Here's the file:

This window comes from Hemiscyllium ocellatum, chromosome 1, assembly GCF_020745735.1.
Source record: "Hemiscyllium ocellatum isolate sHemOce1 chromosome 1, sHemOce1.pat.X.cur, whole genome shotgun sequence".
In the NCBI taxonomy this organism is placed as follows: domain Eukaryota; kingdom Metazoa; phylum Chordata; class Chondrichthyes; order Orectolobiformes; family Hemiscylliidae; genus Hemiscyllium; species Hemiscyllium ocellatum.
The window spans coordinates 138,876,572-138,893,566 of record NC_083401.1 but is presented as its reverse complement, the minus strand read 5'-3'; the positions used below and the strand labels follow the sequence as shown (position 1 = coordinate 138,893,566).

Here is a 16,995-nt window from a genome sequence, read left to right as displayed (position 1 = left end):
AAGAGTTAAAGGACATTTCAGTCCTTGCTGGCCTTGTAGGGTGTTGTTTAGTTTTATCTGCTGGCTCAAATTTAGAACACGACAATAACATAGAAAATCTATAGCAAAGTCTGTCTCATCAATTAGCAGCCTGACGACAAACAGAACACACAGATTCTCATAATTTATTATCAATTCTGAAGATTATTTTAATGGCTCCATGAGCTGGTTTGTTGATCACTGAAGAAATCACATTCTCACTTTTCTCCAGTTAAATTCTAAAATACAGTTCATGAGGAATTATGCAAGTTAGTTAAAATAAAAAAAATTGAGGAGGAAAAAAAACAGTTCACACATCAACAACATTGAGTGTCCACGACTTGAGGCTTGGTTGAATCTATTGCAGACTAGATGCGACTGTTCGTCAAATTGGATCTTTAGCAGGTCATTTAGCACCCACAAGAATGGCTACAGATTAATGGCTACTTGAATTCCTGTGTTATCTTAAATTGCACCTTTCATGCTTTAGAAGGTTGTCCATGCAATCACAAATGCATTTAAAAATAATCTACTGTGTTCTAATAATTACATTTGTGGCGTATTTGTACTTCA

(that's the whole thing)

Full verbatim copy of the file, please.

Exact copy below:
This window comes from Hemiscyllium ocellatum, chromosome 1, assembly GCF_020745735.1.
Source record: "Hemiscyllium ocellatum isolate sHemOce1 chromosome 1, sHemOce1.pat.X.cur, whole genome shotgun sequence".
In the NCBI taxonomy this organism is placed as follows: domain Eukaryota; kingdom Metazoa; phylum Chordata; class Chondrichthyes; order Orectolobiformes; family Hemiscylliidae; genus Hemiscyllium; species Hemiscyllium ocellatum.
The window spans coordinates 138,876,572-138,893,566 of record NC_083401.1 but is presented as its reverse complement, the minus strand read 5'-3'; the positions used below and the strand labels follow the sequence as shown (position 1 = coordinate 138,893,566).

Here is a 16,995-nt window from a genome sequence, read left to right as displayed (position 1 = left end):
AAGAGTTAAAGGACATTTCAGTCCTTGCTGGCCTTGTAGGGTGTTGTTTAGTTTTATCTGCTGGCTCAAATTTAGAACACGACAATAACATAGAAAATCTATAGCAAAGTCTGTCTCATCAATTAGCAGCCTGACGACAAACAGAACACACAGATTCTCATAATTTATTATCAATTCTGAAGATTATTTTAATGGCTCCATGAGCTGGTTTGTTGATCACTGAAGAAATCACATTCTCACTTTTCTCCAGTTAAATTCTAAAATACAGTTCATGAGGAATTATGCAAGTTAGTTAAAATAAAAAAAATTGAGGAGGAAAAAAAACAGTTCACACATCAACAACATTGAGTGTCCACGACTTGAGGCTTGGTTGAATCTATTGCAGACTAGATGCGACTGTTCGTCAAATTGGATCTTTAGCAGGTCATTTAGCACCCACAAGAATGGCTACAGATTAATGGCTACTTGAATTCCTGTGTTATCTTAAATTGCACCTTTCATGCTTTAGAAGGTTGTCCATGCAATCACAAATGCATTTAAAAATAATCTACTGTGTTCTAATAATTACATTTGTGGCGTATTTGTACTTCA